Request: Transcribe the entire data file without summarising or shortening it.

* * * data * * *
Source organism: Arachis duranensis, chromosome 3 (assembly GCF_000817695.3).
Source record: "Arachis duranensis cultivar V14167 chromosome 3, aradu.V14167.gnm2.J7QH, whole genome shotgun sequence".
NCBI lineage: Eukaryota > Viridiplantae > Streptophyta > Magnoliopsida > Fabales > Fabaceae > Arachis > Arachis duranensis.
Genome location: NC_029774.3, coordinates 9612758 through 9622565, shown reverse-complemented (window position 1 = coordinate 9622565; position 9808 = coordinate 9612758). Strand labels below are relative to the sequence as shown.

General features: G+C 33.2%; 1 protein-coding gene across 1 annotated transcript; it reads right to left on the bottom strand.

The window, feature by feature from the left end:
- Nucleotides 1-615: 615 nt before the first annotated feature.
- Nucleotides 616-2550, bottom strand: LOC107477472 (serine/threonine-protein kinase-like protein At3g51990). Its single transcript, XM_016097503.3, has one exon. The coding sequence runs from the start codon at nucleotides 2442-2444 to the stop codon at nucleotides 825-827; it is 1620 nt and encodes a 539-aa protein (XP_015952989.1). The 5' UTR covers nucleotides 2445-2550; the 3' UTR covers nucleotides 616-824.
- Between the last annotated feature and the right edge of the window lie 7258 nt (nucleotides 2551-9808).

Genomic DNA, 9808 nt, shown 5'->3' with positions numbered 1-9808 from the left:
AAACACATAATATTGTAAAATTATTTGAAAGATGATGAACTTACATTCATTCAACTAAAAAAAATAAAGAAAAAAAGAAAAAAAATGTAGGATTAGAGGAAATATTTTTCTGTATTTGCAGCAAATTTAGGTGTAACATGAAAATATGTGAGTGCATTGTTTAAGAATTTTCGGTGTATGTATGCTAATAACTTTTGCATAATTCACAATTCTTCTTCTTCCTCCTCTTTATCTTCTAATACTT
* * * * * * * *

Source organism: Arachis duranensis, chromosome 3 (assembly GCF_000817695.3).
Source record: "Arachis duranensis cultivar V14167 chromosome 3, aradu.V14167.gnm2.J7QH, whole genome shotgun sequence".
NCBI lineage: Eukaryota > Viridiplantae > Streptophyta > Magnoliopsida > Fabales > Fabaceae > Arachis > Arachis duranensis.
Genome location: NC_029774.3, coordinates 9612758 through 9622565, shown reverse-complemented (window position 1 = coordinate 9622565; position 9808 = coordinate 9612758). Strand labels below are relative to the sequence as shown.

General features: G+C 33.2%; 1 protein-coding gene across 1 annotated transcript; it reads right to left on the bottom strand.

The window, feature by feature from the left end:
- Nucleotides 1-615: 615 nt before the first annotated feature.
- Nucleotides 616-2550, bottom strand: LOC107477472 (serine/threonine-protein kinase-like protein At3g51990). Its single transcript, XM_016097503.3, has one exon. The coding sequence runs from the start codon at nucleotides 2442-2444 to the stop codon at nucleotides 825-827; it is 1620 nt and encodes a 539-aa protein (XP_015952989.1). The 5' UTR covers nucleotides 2445-2550; the 3' UTR covers nucleotides 616-824.
- Between the last annotated feature and the right edge of the window lie 7258 nt (nucleotides 2551-9808).

Genomic DNA, 9808 nt, shown 5'->3' with positions numbered 1-9808 from the left:
AAACACATAATATTGTAAAATTATTTGAAAGATGATGAACTTACATTCATTCAACTAAAAAAAATAAAGAAAAAAAGAAAAAAAATGTAGGATTAGAGGAAATATTTTTCTGTATTTGCAGCAAATTTAGGTGTAACATGAAAATATGTGAGTGCATTGTTTAAGAATTTTCGGTGTATGTATGCTAATAACTTTTGCATAATTCACAATTCTTCTTCTTCCTCCTCTTTATCTTCTAATACTT